Explain what you mean by rendering.


In my 3-D software there’s what’s called a renderer. And that’s basically the program that’s calculating the way that light is interacting with materials. This one is all pretty much translucent glass, and the computer is taking the time to be like: Okay, here’s all the light. How is it going through it, bouncing off the material? And what are the properties of the material? Then it spits out a final image. So each one of these watches is 200 frames, and each one takes time to render. So at 1080 x 1080 pixels, the total rendering time was six hours. There is an actual tangible value there in terms of every hour that I’m rendering is costing me time and money with electricity.


Tell us about some of your most successful watches.


Let me pull up the one that has sold for the most. So in the first drop there was someone that came in and bought up like 25 watches, including this one. Actually, this person won this watch, so they got it for free through a giveaway. And then they sold it for 6.6 ETH. So, in essence that person got, out of thin air, $20,000.


You gave away a $20,000 watch! How does that make you feel?


Super happy. I’m happy I could provide value like that for someone.


Who is buying these watches?


As far as my audience goes it’s pretty varied. It’s generally people who like watches.


So it’s the people who exist where the Venn diagram of crypto and watches overlap? 


Yeah, exactly.



That’s what I found interesting about this project. Both watches and NFTs are anchored by a culture of collecting. But the reason watches are valuable – craftsmanship, beauty, materials – don’t really exist in physical form when you’re making an NFT. They exist in two separate universes but on parallel tracks.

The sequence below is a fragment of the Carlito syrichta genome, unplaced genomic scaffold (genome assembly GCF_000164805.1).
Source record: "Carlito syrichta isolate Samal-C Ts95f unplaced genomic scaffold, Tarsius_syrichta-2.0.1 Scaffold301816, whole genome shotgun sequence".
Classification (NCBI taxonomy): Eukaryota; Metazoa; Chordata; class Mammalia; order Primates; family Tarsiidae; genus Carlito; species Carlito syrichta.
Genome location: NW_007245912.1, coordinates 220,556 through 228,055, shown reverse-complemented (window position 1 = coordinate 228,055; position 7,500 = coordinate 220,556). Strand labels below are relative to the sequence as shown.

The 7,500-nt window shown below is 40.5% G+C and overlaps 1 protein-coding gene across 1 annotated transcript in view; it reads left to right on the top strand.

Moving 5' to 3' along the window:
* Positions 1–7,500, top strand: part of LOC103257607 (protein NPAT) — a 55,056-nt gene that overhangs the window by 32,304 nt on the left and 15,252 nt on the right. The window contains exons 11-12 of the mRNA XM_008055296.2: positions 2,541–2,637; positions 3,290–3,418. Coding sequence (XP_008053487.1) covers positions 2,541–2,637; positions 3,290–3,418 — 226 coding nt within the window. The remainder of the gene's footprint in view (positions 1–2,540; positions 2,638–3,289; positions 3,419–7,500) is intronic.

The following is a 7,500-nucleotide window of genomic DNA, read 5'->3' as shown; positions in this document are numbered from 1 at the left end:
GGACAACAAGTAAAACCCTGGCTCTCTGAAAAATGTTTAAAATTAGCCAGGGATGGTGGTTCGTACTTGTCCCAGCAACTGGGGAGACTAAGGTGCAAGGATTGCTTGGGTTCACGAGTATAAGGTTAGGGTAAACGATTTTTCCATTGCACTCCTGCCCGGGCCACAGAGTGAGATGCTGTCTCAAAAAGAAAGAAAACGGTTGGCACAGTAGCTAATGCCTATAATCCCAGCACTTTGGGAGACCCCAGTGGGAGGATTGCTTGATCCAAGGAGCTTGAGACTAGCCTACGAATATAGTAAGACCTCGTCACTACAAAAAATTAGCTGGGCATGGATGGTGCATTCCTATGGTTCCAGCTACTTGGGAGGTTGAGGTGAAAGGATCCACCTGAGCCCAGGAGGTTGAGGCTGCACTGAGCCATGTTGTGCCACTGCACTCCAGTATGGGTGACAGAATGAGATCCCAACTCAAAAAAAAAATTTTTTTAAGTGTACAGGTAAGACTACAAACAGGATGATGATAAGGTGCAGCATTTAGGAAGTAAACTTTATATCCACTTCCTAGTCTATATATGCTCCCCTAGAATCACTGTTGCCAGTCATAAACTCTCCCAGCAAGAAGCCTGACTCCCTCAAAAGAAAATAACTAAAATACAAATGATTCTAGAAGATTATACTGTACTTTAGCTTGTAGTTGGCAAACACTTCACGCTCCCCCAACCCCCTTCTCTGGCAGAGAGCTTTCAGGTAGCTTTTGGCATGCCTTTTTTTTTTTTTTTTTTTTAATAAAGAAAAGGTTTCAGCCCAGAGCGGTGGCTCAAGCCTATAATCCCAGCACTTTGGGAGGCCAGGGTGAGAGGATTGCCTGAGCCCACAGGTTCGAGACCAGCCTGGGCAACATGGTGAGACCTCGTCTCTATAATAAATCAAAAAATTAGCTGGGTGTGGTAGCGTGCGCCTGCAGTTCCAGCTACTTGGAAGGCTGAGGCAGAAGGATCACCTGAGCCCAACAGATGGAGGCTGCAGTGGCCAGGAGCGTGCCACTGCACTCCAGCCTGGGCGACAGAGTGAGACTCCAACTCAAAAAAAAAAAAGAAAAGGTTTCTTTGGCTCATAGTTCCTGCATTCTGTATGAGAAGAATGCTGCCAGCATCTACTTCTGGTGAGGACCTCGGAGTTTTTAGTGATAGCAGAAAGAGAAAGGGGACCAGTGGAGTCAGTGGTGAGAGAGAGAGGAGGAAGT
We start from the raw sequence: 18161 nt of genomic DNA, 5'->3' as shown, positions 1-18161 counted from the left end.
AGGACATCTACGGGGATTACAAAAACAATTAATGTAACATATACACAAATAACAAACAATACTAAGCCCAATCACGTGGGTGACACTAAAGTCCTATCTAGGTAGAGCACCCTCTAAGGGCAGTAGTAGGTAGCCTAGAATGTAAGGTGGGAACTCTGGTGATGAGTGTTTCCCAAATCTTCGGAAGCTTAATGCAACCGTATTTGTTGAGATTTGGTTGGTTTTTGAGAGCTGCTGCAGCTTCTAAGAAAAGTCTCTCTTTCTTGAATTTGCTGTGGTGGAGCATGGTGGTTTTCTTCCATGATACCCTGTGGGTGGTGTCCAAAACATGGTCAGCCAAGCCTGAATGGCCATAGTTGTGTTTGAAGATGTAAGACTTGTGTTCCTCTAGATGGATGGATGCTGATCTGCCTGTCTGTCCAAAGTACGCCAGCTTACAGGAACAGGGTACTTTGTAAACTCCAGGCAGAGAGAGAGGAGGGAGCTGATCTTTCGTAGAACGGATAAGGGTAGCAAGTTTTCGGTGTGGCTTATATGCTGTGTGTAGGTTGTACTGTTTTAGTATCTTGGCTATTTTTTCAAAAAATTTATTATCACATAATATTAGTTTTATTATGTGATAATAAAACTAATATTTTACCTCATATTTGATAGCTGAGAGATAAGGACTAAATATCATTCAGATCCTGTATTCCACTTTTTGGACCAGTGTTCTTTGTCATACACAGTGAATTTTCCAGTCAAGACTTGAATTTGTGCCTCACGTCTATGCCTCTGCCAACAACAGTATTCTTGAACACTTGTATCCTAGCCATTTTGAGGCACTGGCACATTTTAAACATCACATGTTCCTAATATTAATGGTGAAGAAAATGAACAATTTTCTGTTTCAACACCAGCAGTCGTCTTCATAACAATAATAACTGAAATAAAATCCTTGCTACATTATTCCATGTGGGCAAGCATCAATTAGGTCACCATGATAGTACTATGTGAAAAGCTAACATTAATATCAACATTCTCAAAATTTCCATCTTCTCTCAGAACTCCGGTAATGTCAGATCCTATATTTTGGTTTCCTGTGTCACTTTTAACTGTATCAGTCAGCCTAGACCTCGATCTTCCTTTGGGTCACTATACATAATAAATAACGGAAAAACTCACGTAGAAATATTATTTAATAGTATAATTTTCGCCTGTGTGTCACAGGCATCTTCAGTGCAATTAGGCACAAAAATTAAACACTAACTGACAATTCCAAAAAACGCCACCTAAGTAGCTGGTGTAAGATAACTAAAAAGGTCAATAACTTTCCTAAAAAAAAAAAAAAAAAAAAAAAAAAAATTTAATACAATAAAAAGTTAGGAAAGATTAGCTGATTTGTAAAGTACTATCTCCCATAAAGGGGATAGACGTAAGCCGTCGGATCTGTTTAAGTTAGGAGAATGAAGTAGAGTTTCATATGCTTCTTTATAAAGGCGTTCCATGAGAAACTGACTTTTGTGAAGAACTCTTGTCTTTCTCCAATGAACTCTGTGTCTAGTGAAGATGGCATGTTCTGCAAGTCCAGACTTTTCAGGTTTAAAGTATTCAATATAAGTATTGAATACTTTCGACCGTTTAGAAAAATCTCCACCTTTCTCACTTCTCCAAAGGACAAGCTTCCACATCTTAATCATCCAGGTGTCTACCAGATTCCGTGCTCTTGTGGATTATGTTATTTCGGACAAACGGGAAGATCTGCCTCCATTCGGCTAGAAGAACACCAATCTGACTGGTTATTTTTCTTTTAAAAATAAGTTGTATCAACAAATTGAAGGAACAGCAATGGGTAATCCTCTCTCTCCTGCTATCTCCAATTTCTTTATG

Yes. And that’s why it makes sense to have certain rarity traits. So, in my very first collection, I did the same watch in different editions. So basically 100 people got the exact same one. And in the real world, you do that, but there is real life rarity to that. Like, you can’t go and get a Daytona retail. You’re going to have to wait three years or something like that. Or you’d have to go to secondary, and then the markup is pretty high. So basically the digital equivalent to that would be, in my eyes, rarity traits like different colors, different materials, different dials and arms.  


So, what’s your theory – is a physical watch or an NFT watch a better investment?


I have some collectors that I can verify hate real-life watches, but they bought into the digital ones just because they get it, and it looks cool. So I think there’s going to be a divide between people that see this and they’re like, “Oh, it’s just an image or video. What value is that going to have?” And then there’s people that are the opposite, who are like: “Real watches? Dude, that’s  Boomer stuff.” Where I fall in there is: I like both. I like making them. I like my own stuff, and I always feel weird saying that, but I like looking at the stuff I make. I also do like real watches, and the grail is a Datograph.


Just sell a few more NFT watches, and you’ll be good to go.


I know, but I’ve got to buy a house first.